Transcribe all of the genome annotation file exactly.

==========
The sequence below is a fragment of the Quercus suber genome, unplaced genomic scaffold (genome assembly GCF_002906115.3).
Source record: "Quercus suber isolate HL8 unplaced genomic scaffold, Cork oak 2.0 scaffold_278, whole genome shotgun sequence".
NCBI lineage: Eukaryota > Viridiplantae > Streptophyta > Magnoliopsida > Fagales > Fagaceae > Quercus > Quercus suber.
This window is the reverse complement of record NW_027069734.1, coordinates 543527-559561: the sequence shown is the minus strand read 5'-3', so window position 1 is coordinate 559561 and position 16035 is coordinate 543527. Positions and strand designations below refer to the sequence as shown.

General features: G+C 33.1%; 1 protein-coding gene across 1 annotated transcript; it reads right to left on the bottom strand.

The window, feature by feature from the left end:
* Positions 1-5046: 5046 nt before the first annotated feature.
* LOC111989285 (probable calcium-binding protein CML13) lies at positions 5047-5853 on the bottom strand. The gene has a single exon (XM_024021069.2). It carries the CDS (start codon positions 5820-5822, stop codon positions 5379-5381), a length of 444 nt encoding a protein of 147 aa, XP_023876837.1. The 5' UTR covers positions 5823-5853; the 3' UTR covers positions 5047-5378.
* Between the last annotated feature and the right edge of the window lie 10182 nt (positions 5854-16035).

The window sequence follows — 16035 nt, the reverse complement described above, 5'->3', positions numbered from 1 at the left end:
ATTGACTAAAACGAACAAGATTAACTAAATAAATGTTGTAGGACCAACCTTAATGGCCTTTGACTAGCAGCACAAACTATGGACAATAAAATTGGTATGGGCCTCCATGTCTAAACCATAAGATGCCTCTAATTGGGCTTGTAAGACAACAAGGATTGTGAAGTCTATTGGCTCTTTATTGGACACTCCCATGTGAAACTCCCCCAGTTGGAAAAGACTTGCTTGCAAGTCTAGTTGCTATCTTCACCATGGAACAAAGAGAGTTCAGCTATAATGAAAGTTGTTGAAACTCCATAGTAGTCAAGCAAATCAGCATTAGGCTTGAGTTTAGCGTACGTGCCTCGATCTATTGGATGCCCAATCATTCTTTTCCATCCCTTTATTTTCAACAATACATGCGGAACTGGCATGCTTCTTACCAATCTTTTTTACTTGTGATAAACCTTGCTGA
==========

The sequence below is a fragment of the Quercus suber genome, unplaced genomic scaffold (genome assembly GCF_002906115.3).
Source record: "Quercus suber isolate HL8 unplaced genomic scaffold, Cork oak 2.0 scaffold_278, whole genome shotgun sequence".
NCBI lineage: Eukaryota > Viridiplantae > Streptophyta > Magnoliopsida > Fagales > Fagaceae > Quercus > Quercus suber.
This window is the reverse complement of record NW_027069734.1, coordinates 543527-559561: the sequence shown is the minus strand read 5'-3', so window position 1 is coordinate 559561 and position 16035 is coordinate 543527. Positions and strand designations below refer to the sequence as shown.

General features: G+C 33.1%; 1 protein-coding gene across 1 annotated transcript; it reads right to left on the bottom strand.

The window, feature by feature from the left end:
* Positions 1-5046: 5046 nt before the first annotated feature.
* LOC111989285 (probable calcium-binding protein CML13) lies at positions 5047-5853 on the bottom strand. The gene has a single exon (XM_024021069.2). It carries the CDS (start codon positions 5820-5822, stop codon positions 5379-5381), a length of 444 nt encoding a protein of 147 aa, XP_023876837.1. The 5' UTR covers positions 5823-5853; the 3' UTR covers positions 5047-5378.
* Between the last annotated feature and the right edge of the window lie 10182 nt (positions 5854-16035).

The window sequence follows — 16035 nt, the reverse complement described above, 5'->3', positions numbered from 1 at the left end:
ATTGACTAAAACGAACAAGATTAACTAAATAAATGTTGTAGGACCAACCTTAATGGCCTTTGACTAGCAGCACAAACTATGGACAATAAAATTGGTATGGGCCTCCATGTCTAAACCATAAGATGCCTCTAATTGGGCTTGTAAGACAACAAGGATTGTGAAGTCTATTGGCTCTTTATTGGACACTCCCATGTGAAACTCCCCCAGTTGGAAAAGACTTGCTTGCAAGTCTAGTTGCTATCTTCACCATGGAACAAAGAGAGTTCAGCTATAATGAAAGTTGTTGAAACTCCATAGTAGTCAAGCAAATCAGCATTAGGCTTGAGTTTAGCGTACGTGCCTCGATCTATTGGATGCCCAATCATTCTTTTCCATCCCTTTATTTTCAACAATACATGCGGAACTGGCATGCTTCTTACCAATCTTTTTTACTTGTGATAAACCTTGCTGA